Friday 1 December 2017 12:30pm
Otago announces Associate Professor Chris Button as the new Dean of the School of Physical Education, Sport and Exercise Science. (Photo Sharron Bennett).
Associate Professor Chris Button says his “healthy obsession” with physical activity will be a driving force in his new role as Dean of Otago’s School of Physical Education, Sport and Exercise Sciences.
Dr Button came to Otago from Edinburgh in 2003 because then-Dean Keith Davids – who was also his PhD supervisor in the UK – described the School, the University and life in New Zealand in such glowing terms that moving “felt like a very easy decision”.
“I liked that I was coming to a School that had a long and prestigious reputation, and that the staff had a holistic and grounded perspective of science and physical education,” Dr Button says.
Since then, much of his research and teaching has concerned the use and application of technology to aid skill acquisition, and how its use promotes physical activity.
A current project using active video games to assess and develop children’s movement competency typifies the “applied interdisciplinary” approach he values in research.
Similarly, his work on water safety is motivated by the well-publicised issue “that New Zealand has a disproportionally high number of drowning and water-related accidents.”
Understanding how complex issues and factors combine to increase risk could help inform policy and practitioners, and help reduce the number of preventable drownings, he says.
Dr Button describes seeing “real-world applications of research” – he cites collaborative initiatives with High Performance Sport and Water Safety New Zealand, and consultancy work with Snowsports NZ, Netball NZ, NZ Football, and Motorsport NZ – as among the most rewarding career projects.
“Quite rightly, academics are expected to demonstrate the impact of their work in numerous areas. Whether it is in the education, medical, recreation or rehabilitation sectors, I think Otago has an awful lot to contribute in terms of knowledge and skills.
“The School has always excelled in the ‘applied’ field, and I expect this to continue because our staff and students have an uncanny knack for recognising practical applications in their scholarly activities – it is this quality that arguably sets us apart from other institutions nationally and internationally.”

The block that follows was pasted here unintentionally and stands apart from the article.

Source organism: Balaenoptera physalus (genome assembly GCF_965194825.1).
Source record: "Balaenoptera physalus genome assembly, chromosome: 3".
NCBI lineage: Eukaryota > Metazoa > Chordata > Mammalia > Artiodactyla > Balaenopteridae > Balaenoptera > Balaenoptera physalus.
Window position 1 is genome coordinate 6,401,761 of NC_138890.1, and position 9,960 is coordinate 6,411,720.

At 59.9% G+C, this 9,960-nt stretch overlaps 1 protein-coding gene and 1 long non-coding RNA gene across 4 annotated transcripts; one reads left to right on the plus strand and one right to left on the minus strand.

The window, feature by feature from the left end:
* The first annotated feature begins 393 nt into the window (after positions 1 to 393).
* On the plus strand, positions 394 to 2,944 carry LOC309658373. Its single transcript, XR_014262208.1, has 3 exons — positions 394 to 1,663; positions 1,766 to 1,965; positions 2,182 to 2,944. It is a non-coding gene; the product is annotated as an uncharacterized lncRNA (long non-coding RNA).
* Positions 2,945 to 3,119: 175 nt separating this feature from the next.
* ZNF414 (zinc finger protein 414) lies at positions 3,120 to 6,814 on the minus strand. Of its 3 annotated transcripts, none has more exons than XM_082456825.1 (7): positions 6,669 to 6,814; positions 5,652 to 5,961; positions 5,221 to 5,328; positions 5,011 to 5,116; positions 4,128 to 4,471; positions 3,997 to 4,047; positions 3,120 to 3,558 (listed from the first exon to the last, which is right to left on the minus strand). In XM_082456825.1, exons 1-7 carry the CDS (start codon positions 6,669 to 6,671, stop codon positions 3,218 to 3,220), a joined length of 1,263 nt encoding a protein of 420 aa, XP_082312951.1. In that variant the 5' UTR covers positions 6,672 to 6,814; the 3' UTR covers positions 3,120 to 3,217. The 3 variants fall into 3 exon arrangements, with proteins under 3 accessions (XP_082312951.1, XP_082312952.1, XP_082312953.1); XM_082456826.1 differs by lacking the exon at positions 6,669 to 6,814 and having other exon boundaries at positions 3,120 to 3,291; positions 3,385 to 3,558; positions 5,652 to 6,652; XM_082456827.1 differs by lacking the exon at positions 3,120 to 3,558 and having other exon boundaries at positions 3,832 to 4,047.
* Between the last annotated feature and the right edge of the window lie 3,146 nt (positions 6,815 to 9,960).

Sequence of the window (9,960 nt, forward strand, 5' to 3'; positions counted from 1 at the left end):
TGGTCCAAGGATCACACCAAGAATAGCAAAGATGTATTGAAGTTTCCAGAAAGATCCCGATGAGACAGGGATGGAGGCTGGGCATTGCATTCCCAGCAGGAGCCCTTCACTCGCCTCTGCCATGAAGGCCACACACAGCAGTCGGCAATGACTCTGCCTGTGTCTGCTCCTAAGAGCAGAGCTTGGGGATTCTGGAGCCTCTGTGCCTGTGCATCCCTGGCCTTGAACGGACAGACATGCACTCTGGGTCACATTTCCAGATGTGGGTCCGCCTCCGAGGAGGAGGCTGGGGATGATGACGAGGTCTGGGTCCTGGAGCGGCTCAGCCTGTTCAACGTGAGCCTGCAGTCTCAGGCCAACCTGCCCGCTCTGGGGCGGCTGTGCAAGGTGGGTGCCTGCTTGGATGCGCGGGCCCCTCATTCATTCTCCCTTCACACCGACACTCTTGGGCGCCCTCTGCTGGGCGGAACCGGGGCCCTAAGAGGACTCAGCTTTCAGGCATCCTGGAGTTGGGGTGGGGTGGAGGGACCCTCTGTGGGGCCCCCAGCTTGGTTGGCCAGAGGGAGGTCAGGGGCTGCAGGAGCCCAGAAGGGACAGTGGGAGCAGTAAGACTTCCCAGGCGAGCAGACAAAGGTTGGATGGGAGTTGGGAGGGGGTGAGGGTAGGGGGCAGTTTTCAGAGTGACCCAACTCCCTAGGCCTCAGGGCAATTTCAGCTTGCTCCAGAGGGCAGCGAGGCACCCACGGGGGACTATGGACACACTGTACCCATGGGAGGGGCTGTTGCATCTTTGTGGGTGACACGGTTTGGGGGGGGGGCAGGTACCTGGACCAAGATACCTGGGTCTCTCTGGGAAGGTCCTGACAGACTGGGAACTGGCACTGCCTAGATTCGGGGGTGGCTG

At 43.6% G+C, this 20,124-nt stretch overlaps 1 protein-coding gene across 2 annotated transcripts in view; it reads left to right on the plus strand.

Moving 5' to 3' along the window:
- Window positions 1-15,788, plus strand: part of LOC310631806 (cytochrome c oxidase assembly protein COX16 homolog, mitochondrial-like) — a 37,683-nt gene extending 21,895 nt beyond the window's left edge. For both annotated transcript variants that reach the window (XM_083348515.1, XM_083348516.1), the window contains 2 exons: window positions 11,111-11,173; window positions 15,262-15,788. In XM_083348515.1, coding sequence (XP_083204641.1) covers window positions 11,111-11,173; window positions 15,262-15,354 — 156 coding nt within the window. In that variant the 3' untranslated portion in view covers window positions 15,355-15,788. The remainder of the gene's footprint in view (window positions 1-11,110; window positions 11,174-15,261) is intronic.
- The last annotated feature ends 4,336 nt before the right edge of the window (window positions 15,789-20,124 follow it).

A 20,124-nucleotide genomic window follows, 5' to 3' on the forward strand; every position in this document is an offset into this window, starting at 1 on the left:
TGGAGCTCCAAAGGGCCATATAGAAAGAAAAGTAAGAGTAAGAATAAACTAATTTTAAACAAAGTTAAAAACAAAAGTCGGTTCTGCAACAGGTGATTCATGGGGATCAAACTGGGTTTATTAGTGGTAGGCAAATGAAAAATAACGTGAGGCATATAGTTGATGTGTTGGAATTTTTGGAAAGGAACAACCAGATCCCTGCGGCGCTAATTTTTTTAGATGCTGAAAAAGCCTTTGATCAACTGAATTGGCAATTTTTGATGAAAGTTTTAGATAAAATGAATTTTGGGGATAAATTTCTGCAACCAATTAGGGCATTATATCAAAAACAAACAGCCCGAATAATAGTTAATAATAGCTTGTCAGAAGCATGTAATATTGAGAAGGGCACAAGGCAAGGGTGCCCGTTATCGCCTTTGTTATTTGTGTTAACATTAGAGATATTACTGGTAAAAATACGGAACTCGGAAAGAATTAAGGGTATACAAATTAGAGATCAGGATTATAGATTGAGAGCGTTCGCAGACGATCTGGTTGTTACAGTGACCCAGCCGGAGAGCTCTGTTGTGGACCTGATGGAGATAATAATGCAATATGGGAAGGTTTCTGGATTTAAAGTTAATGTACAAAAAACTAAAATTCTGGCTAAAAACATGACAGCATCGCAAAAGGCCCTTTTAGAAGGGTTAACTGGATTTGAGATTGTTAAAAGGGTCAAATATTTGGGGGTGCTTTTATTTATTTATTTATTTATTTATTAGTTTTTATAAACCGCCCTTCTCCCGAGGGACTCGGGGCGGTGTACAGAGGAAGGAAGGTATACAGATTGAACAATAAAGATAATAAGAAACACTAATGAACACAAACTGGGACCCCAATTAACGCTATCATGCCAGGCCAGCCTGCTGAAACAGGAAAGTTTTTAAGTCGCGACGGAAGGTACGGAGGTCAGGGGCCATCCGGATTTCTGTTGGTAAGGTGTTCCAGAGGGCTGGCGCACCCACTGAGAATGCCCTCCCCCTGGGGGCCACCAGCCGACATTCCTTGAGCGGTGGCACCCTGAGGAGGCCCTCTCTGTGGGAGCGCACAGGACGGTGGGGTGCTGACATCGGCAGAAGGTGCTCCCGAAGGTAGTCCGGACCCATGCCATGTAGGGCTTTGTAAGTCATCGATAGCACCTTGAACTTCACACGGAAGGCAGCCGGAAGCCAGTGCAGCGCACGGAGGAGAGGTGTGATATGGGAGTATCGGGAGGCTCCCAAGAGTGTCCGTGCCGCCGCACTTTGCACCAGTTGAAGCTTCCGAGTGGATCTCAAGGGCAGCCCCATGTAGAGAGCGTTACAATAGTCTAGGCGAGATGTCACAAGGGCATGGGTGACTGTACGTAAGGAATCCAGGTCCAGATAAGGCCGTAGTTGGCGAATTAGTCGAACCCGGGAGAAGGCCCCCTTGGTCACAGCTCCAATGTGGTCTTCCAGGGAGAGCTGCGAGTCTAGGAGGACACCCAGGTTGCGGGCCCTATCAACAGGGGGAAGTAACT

In addition to teaching papers at all undergraduate levels and supervising postgraduate students, Dr Button is an Executive Committee member of the Australasian Skill Acquisition Research Group, and is an Associate Editor of the European Journal of Sport Science and an editorial advisor for Frontiers in Psychology.
As Dean, Associate Professor Button says he will prioritise maintaining and growing the School’s reputation as a world-class research institute.
The 2017 QS World University rankings confirm that Otago is New Zealand’s leading teaching and research university in Sport and Exercise Sciences. Its seventh place global ranking of 1,127 universities worldwide – based on national and international academic reputation, research and reputation of graduates amongst employers – made it the highest ranking department at any New Zealand university.
But reflecting on these recent accolades should not detract from discussion on the Schools’ future direction, and the need to innovate in an increasingly competitive sector.
Since Otago’s PE School began instructing students 70 years ago, the number of tertiary providers offering the subject has “increased dramatically.”
“Whilst I am deeply respectful of the School’s long history, and its achievements, we must now consider very closely what physical education, sport and exercise sciences will look like in the future.